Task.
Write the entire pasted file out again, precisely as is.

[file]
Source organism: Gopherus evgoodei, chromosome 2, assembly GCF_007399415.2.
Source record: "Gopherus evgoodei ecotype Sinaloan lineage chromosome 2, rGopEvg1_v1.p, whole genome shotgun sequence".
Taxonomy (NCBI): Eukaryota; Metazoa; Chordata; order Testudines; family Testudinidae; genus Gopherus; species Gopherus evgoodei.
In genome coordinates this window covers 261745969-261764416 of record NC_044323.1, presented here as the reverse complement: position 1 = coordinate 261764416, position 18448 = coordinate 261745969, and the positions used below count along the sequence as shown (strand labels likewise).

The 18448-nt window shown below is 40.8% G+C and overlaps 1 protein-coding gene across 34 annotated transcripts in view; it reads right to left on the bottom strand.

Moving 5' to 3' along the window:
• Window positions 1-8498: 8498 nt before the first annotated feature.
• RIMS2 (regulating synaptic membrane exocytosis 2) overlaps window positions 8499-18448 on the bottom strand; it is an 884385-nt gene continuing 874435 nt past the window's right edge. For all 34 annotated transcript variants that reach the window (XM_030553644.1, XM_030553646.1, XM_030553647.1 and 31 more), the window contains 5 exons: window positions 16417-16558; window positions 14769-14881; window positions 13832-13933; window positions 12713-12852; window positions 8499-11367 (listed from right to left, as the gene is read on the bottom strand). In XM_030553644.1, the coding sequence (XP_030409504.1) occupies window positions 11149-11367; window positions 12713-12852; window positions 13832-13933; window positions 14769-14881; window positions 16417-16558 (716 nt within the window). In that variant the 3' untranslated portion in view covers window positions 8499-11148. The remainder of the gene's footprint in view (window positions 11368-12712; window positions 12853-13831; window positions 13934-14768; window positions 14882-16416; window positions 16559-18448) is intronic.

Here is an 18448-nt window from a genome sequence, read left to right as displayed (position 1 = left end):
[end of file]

Source organism: Gopherus evgoodei, chromosome 2, assembly GCF_007399415.2.
Source record: "Gopherus evgoodei ecotype Sinaloan lineage chromosome 2, rGopEvg1_v1.p, whole genome shotgun sequence".
Taxonomy (NCBI): Eukaryota; Metazoa; Chordata; order Testudines; family Testudinidae; genus Gopherus; species Gopherus evgoodei.
In genome coordinates this window covers 261745969-261764416 of record NC_044323.1, presented here as the reverse complement: position 1 = coordinate 261764416, position 18448 = coordinate 261745969, and the positions used below count along the sequence as shown (strand labels likewise).

The 18448-nt window shown below is 40.8% G+C and overlaps 1 protein-coding gene across 34 annotated transcripts in view; it reads right to left on the bottom strand.

Moving 5' to 3' along the window:
• Window positions 1-8498: 8498 nt before the first annotated feature.
• RIMS2 (regulating synaptic membrane exocytosis 2) overlaps window positions 8499-18448 on the bottom strand; it is an 884385-nt gene continuing 874435 nt past the window's right edge. For all 34 annotated transcript variants that reach the window (XM_030553644.1, XM_030553646.1, XM_030553647.1 and 31 more), the window contains 5 exons: window positions 16417-16558; window positions 14769-14881; window positions 13832-13933; window positions 12713-12852; window positions 8499-11367 (listed from right to left, as the gene is read on the bottom strand). In XM_030553644.1, the coding sequence (XP_030409504.1) occupies window positions 11149-11367; window positions 12713-12852; window positions 13832-13933; window positions 14769-14881; window positions 16417-16558 (716 nt within the window). In that variant the 3' untranslated portion in view covers window positions 8499-11148. The remainder of the gene's footprint in view (window positions 11368-12712; window positions 12853-13831; window positions 13934-14768; window positions 14882-16416; window positions 16559-18448) is intronic.

Here is an 18448-nt window from a genome sequence, read left to right as displayed (position 1 = left end):